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Author: y Add to my Favorite Fools Ignore this person (you won't see their posts anymore) Number: of 308858  
Subject: Re: Saving vs. Paying credit card debt Date: 4/16/1997 8:20 AM
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On Wed, 09 Apr 97 17:43:01 -0600, WorkingOnIt wrote:
<<

Hi all,



I've seen articles that recommend having 3-6 months' worth of living expenses saved in cash. But what if I have a large credit card debt at 12% interest? Right now, I've got about 1.75 months of living expenses saved up, earning 4%. It would take me another year to get to 3 months' worth.



If I left the savings intact, I could pay off the CCs in 33 months. If I kept, oh, $1000 or something for quick cash emergencies and applied the rest of the savings toward the CC debt right now, I would be paid off in 27 mths, and would save about $1100 in interest. In this case, were a serious emergency to occur, I could always get the cash back off of the credit cards.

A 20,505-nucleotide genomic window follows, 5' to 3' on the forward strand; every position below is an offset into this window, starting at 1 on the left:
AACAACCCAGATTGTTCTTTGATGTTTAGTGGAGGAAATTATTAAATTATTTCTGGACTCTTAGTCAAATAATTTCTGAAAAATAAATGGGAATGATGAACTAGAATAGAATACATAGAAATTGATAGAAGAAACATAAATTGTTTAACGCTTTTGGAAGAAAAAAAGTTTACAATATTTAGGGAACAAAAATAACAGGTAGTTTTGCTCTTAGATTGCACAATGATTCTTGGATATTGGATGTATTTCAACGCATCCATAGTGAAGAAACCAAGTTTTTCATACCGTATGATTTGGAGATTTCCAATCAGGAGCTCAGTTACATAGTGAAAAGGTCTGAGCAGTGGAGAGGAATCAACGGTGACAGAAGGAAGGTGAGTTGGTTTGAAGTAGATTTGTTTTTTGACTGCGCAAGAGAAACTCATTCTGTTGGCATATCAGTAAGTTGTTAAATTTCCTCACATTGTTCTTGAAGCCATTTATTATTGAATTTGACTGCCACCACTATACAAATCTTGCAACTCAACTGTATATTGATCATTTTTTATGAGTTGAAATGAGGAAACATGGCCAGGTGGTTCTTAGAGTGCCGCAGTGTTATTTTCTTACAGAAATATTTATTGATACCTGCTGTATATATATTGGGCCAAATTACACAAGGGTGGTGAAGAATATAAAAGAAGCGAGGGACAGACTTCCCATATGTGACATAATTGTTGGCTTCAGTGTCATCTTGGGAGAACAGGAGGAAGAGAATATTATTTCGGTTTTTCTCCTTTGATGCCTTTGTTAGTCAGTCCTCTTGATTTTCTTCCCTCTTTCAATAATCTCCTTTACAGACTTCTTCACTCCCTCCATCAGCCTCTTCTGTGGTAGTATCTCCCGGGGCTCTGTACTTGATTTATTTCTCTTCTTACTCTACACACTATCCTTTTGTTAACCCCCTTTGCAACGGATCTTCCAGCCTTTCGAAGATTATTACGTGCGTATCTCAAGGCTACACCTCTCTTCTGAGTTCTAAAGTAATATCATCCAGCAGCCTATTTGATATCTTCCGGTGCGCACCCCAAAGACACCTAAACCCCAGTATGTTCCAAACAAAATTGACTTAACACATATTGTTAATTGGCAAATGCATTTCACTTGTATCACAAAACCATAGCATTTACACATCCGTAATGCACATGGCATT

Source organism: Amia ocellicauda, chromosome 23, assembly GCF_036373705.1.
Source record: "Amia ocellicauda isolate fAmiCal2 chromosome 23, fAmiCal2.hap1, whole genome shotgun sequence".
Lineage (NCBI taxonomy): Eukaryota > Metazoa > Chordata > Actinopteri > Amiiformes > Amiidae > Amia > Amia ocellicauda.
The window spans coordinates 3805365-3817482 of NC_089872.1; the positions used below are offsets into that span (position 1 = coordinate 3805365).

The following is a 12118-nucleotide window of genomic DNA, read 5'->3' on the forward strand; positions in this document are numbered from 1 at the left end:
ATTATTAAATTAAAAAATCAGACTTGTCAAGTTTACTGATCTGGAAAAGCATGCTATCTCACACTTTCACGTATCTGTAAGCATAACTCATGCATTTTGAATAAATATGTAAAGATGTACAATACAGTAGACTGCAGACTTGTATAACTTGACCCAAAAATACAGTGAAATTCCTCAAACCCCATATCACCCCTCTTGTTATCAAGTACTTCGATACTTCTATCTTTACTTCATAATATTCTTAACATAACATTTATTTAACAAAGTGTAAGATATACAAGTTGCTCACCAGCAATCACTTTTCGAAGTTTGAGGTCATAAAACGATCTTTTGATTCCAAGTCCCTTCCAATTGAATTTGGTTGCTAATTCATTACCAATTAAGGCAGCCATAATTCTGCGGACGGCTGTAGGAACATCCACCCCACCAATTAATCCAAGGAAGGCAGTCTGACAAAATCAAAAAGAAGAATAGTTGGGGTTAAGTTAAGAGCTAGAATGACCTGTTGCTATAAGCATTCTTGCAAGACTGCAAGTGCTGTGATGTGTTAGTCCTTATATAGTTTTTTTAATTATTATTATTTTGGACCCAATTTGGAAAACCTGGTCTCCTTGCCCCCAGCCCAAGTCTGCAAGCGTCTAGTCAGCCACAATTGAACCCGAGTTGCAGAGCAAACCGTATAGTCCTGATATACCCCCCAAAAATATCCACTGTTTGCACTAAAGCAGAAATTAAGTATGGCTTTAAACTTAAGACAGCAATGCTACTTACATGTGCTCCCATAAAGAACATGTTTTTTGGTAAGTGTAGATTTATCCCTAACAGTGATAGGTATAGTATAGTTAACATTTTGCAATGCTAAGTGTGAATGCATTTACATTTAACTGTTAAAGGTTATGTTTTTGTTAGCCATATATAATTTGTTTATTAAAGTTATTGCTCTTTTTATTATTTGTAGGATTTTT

Any thoughts or experiences here?



Thanks.



* I am 'WorkingOnIt' :-)*

>>

Let the credit companies help you lower your debt load instead of dipping into your savings.

The situation that WorkingOnIt describes is all to familiar around here. Fortunately it is also past history. To pay of our large credit card dept, I first started tracking My monthly interest charges and that was a great motivator to stop using those cards. Then I would track the total debt load each month and although the balance was going down slowly, I could see that I was making progress (another good encouragement). What made a big difference was transfering the credit balance to new cards that offered low introductory interest rates. I went from paying 18-21% to paying 5.9% and made the same payments, lowering the balance much faster.

So keep your eyes on the snail mail. Last week I applied for a card charging 0.0% (yes zero) interest for the first six months on purchases and 5.9% on balance transfers.

There is a light at the end of the tunnel.

Y
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